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The Book, The Reader and The Reading

Suguna Ramanathan

Edited by Abhijit Gupta and Swapan Chakravorty
Permanent Black, New Delhi, 2008, pp. 260, Rs. 595.00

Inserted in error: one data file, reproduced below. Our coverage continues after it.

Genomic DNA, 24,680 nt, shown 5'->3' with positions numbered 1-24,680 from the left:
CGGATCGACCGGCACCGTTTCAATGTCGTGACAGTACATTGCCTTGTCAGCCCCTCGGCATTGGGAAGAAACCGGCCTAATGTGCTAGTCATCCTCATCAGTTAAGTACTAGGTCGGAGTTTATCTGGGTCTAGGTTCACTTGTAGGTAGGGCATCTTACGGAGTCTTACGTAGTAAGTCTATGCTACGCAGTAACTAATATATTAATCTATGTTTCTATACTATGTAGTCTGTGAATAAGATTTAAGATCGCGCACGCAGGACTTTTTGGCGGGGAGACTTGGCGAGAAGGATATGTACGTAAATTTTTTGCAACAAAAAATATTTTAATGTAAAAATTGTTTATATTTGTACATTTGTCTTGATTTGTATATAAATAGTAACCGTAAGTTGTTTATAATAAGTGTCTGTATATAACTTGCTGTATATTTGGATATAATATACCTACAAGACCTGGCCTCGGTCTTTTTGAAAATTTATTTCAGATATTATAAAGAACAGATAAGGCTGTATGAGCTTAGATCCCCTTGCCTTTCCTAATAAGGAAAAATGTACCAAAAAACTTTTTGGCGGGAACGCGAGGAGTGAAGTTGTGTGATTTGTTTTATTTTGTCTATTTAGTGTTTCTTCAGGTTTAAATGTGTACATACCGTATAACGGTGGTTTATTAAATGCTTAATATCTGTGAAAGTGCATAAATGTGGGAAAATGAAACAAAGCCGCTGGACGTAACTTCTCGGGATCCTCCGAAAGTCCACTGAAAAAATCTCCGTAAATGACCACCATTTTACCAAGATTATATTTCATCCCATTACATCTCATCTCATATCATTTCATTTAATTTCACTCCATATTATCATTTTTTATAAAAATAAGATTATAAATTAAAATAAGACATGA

This volume, the jacket flap tells us, is the latest in a series devoted to ‘book history in India’, the subtitle of this edited work. One expects a chronological account of the history of book production and then one realizes that this is not a history of the book in India but book history in India—a capacious category. I am puzzled initially by the juxtaposition of an essay on the recording of a 14th century Sufi oral discourse and an essay on a colonial reading of Kipling’s Kim in which an otherwise unknown reader interleaves the pages with photographs and writes comments in the margins. It’s cultural materialism, stupid, I tell myself, and carry on reading. And find myself drawn into the varied and various book issues presented here—reading, publishing, censorship, compiling, authorial presence. Let me give the gist of each.   Pankaj Jha’s ‘A Table Laden with Good Things’, the opening essay about the Sufi text of a saint named Sheikh Sharafudin Maneri, demonstrates the way in which ideological biases render a disinterested rendering impossible; it is impossible, says Jha, to get at the thrust of the Sheikh’s ‘original’ when the compiler-disciple, who is recording an oral lecture with interventions from the audience, sifts, remembers, and makes a selection from a mass of utterances. At the heart of producing the malfuz (record of the spoken word) is the glorification of the Sheikh whose moral voice is paramount; other voices are noted only to elicit his responses. One thinks of Plato’s Dialogues. But who, apart from Matthew Arnold, ever said that an Olympian disinterestedness is at all possible? All history being historiography, this essay too, under the rubric of history, surely engages in the sifting selecting process, much like the malfuz in question (or indeed this review).   Rumi Chatterjee’s essay on British publishers and copyright in India from 1880–1935 raises the question of whether translations are original works in themselves. The tussle between publishing companies like Macmillan and OUP on the one hand and Indian translators and editors of British classical texts on the other, the appeals to the Directors of Public Instruction and university boards to prescribe certain texts and not others, legal battles under a vague copyright law—the subject generates much illuminating heat familiar to anyone who has served on a Board of Studies. The difference between a judge like Justice ...

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